Who will watch your children in the event of your death? If you have children younger than 18 years, this is a very important consideration. In your will, you may nominate one or more people to be your child's guardian in the event of your death. This may help to avoid any future disputes between family members by making your intentions clear. The question of 'who' is very important to any parent when nominating a guardian for their children, as well as what 'will' happen.
Who is a guardian?
Your child's guardian is responsible for the daily and long-term care and welfare of your children. The guardian will have all the powers, rights and duties that are usually vested in the child's natural parents. They can make important lifestyle decisions on the child's behalf. The guardian must ensure that the child is adequately housed, clothed and educated.
It is important to consider all short-term and long-term factors of your children's welfare when appointing a guardian. It is recommended to discuss these factors with your intended guardian, and your wish to appoint them. If there are any specific wishes as to how your children are to be raised (such as education, holidays, religion), you can create a Memorandum of Wishes. This is a legal document used to provide additional guidance to your guardian. At all times, when amending your will or creating a Memorandum, legal advice should be sought.
Who can be appointed Guardian?
Any adult you choose can be appointed – regardless of whether they are related to you or your child. You can choose one or more persons to be the guardian of your child, although you should be aware that disputes may arise if you select more than one person. Joint guardians will be legally considered to have equal authority over the children.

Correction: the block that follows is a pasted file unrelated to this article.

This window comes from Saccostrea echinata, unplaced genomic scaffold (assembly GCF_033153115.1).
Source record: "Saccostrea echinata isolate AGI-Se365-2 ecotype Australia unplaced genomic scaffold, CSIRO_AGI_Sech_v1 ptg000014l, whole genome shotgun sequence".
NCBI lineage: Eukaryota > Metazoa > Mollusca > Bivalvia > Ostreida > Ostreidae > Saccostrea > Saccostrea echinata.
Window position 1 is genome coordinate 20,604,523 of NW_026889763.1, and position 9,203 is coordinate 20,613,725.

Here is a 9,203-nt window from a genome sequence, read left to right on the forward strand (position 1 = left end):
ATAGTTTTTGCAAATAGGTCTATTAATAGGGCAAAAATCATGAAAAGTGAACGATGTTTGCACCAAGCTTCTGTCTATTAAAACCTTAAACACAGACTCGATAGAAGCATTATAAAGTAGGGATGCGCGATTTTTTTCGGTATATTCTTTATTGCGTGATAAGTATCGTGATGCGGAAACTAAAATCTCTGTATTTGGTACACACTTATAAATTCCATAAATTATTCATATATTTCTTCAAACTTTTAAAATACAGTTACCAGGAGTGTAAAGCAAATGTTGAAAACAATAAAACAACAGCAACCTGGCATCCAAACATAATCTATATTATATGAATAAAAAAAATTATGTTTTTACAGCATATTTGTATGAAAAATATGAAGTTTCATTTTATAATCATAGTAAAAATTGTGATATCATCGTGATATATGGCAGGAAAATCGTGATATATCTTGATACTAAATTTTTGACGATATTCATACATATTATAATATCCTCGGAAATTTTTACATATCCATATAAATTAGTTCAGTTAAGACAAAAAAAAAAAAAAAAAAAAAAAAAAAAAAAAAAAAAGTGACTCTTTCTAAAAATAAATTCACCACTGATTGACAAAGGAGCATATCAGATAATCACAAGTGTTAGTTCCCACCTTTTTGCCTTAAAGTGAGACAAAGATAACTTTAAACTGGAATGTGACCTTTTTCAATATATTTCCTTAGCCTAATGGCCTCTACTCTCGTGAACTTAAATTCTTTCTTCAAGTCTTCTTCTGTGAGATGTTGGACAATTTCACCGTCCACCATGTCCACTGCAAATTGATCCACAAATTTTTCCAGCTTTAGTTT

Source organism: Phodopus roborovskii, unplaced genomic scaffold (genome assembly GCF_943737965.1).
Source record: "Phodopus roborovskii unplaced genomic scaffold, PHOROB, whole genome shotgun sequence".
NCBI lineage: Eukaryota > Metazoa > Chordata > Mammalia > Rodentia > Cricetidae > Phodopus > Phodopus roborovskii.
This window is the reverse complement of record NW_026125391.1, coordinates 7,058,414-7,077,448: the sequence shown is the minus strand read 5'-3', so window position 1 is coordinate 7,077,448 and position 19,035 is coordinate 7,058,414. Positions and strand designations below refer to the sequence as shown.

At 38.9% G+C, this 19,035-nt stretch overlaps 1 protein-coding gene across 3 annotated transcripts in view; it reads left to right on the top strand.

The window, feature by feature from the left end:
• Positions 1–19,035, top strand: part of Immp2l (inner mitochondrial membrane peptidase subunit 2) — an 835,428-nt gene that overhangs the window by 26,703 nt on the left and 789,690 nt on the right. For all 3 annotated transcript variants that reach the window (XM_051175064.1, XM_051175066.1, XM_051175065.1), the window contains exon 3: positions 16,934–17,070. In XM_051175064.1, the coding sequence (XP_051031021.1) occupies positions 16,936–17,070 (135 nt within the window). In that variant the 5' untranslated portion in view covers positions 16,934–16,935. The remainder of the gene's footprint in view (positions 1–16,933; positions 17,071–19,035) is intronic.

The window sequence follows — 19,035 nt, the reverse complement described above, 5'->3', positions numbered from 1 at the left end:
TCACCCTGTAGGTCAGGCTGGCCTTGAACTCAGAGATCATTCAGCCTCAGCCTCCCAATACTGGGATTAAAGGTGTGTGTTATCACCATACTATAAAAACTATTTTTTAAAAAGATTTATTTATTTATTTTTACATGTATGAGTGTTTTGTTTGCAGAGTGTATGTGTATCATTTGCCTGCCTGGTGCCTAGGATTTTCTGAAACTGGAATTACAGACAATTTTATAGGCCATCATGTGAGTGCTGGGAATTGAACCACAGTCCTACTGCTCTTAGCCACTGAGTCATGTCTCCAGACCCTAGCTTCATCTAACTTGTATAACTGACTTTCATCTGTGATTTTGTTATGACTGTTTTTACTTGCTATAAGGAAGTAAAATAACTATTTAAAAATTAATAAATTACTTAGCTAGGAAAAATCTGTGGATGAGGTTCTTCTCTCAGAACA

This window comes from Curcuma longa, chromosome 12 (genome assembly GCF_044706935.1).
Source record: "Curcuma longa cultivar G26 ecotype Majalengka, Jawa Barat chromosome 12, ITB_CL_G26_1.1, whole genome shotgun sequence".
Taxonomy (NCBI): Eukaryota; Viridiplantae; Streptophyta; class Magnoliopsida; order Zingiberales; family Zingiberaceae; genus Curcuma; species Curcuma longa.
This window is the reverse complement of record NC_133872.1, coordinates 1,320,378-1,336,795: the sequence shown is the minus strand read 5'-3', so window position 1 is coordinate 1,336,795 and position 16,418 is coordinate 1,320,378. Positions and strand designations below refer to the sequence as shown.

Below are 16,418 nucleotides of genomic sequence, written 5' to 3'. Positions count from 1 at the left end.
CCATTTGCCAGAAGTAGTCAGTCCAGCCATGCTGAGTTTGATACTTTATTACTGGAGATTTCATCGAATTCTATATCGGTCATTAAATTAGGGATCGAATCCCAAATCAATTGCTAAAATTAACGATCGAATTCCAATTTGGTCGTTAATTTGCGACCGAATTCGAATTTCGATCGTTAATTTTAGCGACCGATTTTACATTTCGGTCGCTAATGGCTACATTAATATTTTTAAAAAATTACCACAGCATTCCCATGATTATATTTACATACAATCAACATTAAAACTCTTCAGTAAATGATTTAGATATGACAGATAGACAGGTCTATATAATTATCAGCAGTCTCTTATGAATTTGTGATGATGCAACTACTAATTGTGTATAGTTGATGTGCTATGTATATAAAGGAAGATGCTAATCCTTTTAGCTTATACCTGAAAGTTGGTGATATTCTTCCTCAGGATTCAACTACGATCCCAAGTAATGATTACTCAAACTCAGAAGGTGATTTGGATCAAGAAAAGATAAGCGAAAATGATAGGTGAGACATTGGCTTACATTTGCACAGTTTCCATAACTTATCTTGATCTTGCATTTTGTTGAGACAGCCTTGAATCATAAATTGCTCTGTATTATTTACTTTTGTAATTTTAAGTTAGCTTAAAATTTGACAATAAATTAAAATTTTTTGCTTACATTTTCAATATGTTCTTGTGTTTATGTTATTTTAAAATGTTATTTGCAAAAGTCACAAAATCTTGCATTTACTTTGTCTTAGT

An alternative to joint guardians are 'substitute guardians', where they fill the position if the original choice of guardian is unable or unwilling to serve their role as guardian. Substitute guardians are also appointed in your will
Who can appoint a guardian?
Generally, each parent has the right to appoint guardians to act after his or her death. Usually the appointment only operates if there is no surviving parent, although it is possible for a parent to appoint a guardian to act jointly with the surviving parent.
An existing guardian or surviving parent may apply to the Supreme Court to cancel the appointment of a guardian. At any time of a court process, it is recommended to seek legal advice.
Who can override my decision of appointing a guardian?
While your will expresses your intentions on who should be the guardian of your children in the event of your death, it is not always legally binding. A court can exercise discretion to appoint another guardian if it considers it to be in the child's best interest.
Will my guardian have control over administering my estate?
No, this responsibility is the executor nominated in the will. Guardians may be able to retrieve funds from the estate to support the children via trustees. This usually should be outlined in your will. Generally, the payments can be paid directly to the guardian. Once your child turns 18, payments can then be transferred directly to them via the trustee.
Will there be legal implications of being a guardian?
The legal implications of being a guardian vary according to the laws within each State. It is always very important for the parent and guardian to speak to a lawyer. An example is superannuation - the death of a member usually means that the funds are distributed amongst the ‘dependants’ of the deceased. Your children may be entitled to a share of the deceased guardian’s estate if they are still financially dependant on their guardian.